Metacognition[edit]

The same OECD report emphasised the importance of metacognitive skills for lifelong learning. Metacognition amounts to thinking about one’s thinking. More specifically, it refers to the processes used to assess one’s understanding. It includes critical thinking, reflection, and awareness of oneself as a thinker and a learner (Chick, 2013). With increasing automation, purely cognitive or professional skills no longer suffice to navigate this VUCA world (volatile, uncertain, complex, and ambiguous) (Yeo, 2019,[30] OECD 2015[17]).

Future Labour Market[edit]

According to the OECD's Skills Outlook 2019 report, life-long learning or metacognition, is becoming more necessary for employment and for handling a future environment of increased uncertainty. The report states, ‘humans are likely to be able to handle uncertainty better than AI,’ as the latter is able to complete specific tasks efficiently and can respond effectively to some characteristics of uncertainty and complexity. However, if the context of the task and goals are ambiguous or mutable, the program often experiences a ‘breakdown’. In contrast, humans can respond more readily to uncertainty, volatility, complexity, and ambiguity ,through being adaptable learners and being able to readily adopt, develop, and discard their beliefs and their understanding of the world, when given a new context (OECD, 2019[31]). Notwithstanding this, humans sometimes fail to do so productively and machines, in many cases, lack those capacities entirely (Laukkonen, Biddell and Gallagher, 2018[32]).

The National Business Education Association deems soft skills as critical for being industrious in today’s workplace.[33] For this reason, soft skills are increasingly sought out by employers in addition to standard qualifications. A shortage of soft skills makes people who have them incredibly valuable and desired to companies.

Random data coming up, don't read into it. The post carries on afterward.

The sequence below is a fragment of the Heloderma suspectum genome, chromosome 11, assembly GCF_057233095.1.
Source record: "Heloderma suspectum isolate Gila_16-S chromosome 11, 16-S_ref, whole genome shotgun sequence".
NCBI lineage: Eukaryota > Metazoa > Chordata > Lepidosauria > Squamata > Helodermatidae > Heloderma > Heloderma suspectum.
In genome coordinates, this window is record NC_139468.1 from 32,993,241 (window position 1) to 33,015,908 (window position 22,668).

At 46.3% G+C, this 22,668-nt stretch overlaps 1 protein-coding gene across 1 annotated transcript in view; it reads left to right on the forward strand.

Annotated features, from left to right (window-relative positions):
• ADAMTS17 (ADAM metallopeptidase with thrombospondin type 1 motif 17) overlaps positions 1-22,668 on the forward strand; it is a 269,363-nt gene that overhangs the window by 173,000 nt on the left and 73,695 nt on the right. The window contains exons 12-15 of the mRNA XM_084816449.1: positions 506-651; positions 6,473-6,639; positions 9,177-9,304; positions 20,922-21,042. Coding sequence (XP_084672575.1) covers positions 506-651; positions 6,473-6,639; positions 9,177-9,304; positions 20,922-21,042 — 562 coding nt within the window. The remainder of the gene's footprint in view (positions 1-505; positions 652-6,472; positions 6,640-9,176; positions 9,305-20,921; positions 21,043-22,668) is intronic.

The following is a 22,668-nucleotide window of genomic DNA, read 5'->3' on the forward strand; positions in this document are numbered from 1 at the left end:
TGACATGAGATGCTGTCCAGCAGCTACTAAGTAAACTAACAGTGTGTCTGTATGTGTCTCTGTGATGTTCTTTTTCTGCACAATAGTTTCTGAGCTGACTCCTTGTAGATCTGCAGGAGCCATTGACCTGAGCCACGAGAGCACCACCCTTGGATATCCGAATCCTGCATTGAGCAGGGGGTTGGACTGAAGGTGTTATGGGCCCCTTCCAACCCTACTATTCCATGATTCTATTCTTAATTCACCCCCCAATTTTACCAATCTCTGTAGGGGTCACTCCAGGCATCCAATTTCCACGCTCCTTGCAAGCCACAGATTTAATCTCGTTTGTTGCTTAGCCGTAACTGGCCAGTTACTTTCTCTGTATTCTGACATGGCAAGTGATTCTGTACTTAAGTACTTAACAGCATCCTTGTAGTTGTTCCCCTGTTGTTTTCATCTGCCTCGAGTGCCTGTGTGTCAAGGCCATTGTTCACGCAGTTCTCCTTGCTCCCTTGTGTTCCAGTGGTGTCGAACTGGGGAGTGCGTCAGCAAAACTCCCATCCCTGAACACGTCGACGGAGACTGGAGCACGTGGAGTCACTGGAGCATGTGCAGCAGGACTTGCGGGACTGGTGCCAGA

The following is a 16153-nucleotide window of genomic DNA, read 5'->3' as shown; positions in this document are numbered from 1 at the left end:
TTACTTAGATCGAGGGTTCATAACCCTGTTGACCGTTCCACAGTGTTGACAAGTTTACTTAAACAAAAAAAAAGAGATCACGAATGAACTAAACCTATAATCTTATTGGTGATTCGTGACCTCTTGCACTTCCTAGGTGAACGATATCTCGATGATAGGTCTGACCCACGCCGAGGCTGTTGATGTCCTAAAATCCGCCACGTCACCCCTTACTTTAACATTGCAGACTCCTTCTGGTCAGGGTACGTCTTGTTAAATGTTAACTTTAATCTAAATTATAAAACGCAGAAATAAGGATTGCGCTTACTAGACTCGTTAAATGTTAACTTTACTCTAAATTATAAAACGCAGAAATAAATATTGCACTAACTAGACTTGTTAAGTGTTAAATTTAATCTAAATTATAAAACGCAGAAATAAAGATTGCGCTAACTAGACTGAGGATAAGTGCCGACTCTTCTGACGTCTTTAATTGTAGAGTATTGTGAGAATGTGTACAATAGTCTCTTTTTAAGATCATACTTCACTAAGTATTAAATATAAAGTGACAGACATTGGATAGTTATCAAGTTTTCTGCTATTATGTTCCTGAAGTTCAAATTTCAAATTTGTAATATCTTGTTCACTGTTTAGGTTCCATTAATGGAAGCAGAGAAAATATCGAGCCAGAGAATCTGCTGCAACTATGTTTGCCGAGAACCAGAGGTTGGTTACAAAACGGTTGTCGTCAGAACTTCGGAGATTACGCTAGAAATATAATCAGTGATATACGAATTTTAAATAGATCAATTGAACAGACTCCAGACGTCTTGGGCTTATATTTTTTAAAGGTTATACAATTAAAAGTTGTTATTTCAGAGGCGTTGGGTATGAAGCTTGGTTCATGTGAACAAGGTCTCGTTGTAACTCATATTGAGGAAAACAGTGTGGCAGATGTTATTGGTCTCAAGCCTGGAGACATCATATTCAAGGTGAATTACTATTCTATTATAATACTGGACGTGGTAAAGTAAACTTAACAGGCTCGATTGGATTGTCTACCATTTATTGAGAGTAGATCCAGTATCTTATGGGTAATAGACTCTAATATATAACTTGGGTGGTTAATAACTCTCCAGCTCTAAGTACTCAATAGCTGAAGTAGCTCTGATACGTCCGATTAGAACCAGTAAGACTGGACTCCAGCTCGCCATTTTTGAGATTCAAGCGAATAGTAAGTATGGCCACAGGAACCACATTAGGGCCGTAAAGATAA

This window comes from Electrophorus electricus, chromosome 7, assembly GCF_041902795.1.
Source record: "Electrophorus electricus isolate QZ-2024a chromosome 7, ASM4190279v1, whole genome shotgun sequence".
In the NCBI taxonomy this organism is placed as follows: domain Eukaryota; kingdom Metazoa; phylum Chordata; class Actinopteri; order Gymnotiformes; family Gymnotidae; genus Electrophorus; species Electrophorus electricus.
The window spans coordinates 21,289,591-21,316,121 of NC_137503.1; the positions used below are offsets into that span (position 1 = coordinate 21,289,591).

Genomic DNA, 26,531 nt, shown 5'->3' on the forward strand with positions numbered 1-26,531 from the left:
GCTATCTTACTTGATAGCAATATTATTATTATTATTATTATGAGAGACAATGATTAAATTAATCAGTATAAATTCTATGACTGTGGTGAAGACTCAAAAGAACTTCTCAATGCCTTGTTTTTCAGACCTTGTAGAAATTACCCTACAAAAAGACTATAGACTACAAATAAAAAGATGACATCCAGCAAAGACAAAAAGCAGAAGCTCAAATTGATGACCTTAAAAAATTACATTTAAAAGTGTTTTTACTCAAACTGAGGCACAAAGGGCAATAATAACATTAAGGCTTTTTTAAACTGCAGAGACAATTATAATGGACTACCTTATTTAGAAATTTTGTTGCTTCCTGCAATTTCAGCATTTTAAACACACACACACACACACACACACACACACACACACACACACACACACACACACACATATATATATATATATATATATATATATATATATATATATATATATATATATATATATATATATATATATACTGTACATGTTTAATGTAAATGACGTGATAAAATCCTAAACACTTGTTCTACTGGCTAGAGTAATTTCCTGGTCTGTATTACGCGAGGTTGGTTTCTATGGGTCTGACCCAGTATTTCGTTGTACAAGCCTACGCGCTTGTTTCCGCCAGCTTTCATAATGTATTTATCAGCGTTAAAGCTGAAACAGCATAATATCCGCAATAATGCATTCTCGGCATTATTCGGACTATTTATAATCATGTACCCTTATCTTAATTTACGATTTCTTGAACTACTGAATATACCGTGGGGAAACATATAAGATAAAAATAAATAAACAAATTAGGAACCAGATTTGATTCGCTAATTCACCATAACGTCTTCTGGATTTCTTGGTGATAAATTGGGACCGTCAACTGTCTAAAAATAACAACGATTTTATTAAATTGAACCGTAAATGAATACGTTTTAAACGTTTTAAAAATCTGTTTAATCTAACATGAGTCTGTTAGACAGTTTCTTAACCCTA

College students are becoming more aware of the importance of soft skills for their future job. A survey conducted by some professors showed how the majority of college students and graduates “rate highly their levels of soft skill competencies”.[34] However, these students tend to overestimate their real capacities. Indeed, employers hiring college students “complain the new hires lack these soft skills or have overstated their level of competency”.[34]

Following is a "top ten" list of soft skills sought by employers in college students and in new workers. It was compiled by Eastern Kentucky University from executive listings.[12]

  1. Communication – oral speaking capability, written, presenting, listening, clear speech & writing.
  2. Courtesy – manners, etiquette, business etiquette, gracious, says please and thank you, respectful.
  3. Flexibility – adaptability, willing to change, lifelong learner, accepts new things, adjusts, teachable.
  4. Integrity – honest, ethical, high morals, has personal values, does what’s right.
  5. Interpersonal skills – nice, personable, sense of humor, friendly, nurturing, empathetic, has self-control, patient, sociability, warmth, social skills.
  6. Positive attitude – optimistic, enthusiastic, encouraging, happy, confident.
  7. Professionalism – businesslike, well-dressed, appearance, poised.
  8. Responsibility – accountable, reliable, gets the job done, resourceful, self-disciplined, wants to do well, conscientious, common sense.
  9. Teamwork – cooperative, gets along with others, agreeable, supportive, helpful, collaborative.
  10. Work ethic – hard working, willing to work, loyal, initiative, self-motivated, on time, good attendance.

See also[edit]

References[edit]

  1. ^ "Identifying your Skills & Attributes". Retrieved 5 December 2016.
  2. ^ Workforce connections: Key soft skills that foster youth workforce success, Child Trends, June 2015
  3. ^ "the definition of soft skills". Retrieved 5 December 2016.
  4. ^ a b c d e f Claxton, Guy; Costa, A.; Kallick, Bena. "Hard thinking about soft skills". Educational Leadership. 73: 60–64.
  5. ^ CON Reg 350-100-1 (PDF), Fort Monroe, Virginia: UNITED STATES CONTINENTAL ARMY COMMAND, 1968, retrieved November 21, 2016
  6. ^ Silber, K.H. & Foshay, W.R., Handbook of Improving Performance in the Workplace, Instructional Design and Training Delivery, John Wiley & Sons 2009, ISBN 9780470190685, p.63
  7. ^ CON Reg 350-100-1, as cited in Whitmore, Paul G., "What are soft skills?"
  8. ^ Katherine S. Newman, Chutes and Ladders: Navigating the Low-wage Labor Market, Harvard University Press 2006, ISBN 0674023366, p.351
  9. ^ a b c Whitmore, Paul G., "What are soft skills?", Paper presented at the CONARC Soft Skills Conference, Texas, 12–13 December 1972